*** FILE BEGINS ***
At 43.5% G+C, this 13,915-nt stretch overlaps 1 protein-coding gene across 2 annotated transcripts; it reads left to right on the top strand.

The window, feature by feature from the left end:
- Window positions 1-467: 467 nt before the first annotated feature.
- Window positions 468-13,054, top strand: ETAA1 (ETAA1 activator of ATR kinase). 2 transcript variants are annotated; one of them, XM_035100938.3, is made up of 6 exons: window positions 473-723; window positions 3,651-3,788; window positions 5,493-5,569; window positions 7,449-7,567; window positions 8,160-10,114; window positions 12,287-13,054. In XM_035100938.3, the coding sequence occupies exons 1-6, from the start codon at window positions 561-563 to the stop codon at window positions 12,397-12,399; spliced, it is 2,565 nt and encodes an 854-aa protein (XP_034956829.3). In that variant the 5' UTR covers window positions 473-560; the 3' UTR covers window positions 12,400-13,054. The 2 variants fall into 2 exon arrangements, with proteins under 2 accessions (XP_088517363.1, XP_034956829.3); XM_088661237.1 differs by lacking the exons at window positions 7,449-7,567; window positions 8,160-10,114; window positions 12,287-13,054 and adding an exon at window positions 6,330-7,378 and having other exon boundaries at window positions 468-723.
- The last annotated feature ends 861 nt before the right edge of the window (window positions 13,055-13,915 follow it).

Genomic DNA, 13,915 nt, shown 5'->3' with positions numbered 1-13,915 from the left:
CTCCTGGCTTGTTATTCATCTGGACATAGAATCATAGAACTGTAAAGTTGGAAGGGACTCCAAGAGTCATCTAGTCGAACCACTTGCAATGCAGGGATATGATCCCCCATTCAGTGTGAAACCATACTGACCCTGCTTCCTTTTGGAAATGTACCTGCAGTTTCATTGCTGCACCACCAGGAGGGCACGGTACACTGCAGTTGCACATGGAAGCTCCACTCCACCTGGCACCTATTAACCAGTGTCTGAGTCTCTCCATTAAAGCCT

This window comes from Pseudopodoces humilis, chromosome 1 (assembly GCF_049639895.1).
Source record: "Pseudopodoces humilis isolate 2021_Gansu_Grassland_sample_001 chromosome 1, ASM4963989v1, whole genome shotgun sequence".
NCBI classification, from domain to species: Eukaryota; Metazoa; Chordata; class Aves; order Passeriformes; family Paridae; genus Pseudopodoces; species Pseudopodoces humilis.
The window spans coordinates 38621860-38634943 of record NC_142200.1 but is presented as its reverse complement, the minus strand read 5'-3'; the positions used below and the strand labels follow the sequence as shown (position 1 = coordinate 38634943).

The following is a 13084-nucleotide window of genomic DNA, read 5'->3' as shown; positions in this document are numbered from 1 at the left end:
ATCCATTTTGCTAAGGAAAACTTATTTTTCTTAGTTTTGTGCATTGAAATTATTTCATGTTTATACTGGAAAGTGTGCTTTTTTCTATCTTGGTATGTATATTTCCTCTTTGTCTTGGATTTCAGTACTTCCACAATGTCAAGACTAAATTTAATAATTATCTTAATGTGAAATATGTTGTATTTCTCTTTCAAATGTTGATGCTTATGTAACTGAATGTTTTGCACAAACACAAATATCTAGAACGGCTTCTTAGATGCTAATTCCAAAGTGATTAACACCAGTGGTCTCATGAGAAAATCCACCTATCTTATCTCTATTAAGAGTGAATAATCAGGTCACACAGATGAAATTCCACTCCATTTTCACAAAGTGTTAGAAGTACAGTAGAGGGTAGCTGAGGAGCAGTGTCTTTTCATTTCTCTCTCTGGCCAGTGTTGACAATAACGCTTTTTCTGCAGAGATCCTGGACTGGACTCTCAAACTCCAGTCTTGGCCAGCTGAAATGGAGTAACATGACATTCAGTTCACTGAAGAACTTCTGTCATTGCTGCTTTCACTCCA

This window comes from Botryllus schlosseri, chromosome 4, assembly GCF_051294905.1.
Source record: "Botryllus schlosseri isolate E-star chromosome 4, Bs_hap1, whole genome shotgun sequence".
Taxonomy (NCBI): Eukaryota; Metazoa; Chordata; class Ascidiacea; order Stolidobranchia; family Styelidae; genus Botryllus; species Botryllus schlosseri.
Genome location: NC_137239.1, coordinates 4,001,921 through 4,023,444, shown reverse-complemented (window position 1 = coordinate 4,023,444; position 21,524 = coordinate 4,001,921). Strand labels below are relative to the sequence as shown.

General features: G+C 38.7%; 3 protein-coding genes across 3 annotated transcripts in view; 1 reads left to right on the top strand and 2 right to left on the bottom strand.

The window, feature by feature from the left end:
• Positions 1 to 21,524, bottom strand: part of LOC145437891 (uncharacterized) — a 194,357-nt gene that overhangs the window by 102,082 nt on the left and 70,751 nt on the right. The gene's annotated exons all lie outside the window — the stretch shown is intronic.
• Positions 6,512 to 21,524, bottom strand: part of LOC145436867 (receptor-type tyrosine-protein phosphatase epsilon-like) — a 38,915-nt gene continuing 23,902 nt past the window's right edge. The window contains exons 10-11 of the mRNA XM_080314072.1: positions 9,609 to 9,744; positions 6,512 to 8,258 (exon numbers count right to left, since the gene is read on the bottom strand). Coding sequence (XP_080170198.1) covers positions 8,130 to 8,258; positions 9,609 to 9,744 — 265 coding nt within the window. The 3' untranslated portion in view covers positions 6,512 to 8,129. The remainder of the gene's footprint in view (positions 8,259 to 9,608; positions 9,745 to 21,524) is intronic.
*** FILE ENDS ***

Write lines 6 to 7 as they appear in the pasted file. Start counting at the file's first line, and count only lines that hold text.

Genomic DNA, 13,915 nt, shown 5'->3' with positions numbered 1-13,915 from the left:
CTCCTGGCTTGTTATTCATCTGGACATAGAATCATAGAACTGTAAAGTTGGAAGGGACTCCAAGAGTCATCTAGTCGAACCACTTGCAATGCAGGGATATGATCCCCCATTCAGTGTGAAACCATACTGACCCTGCTTCCTTTTGGAAATGTACCTGCAGTTTCATTGCTGCACCACCAGGAGGGCACGGTACACTGCAGTTGCACATGGAAGCTCCACTCCACCTGGCACCTATTAACCAGTGTCTGAGTCTCTCCATTAAAGCCT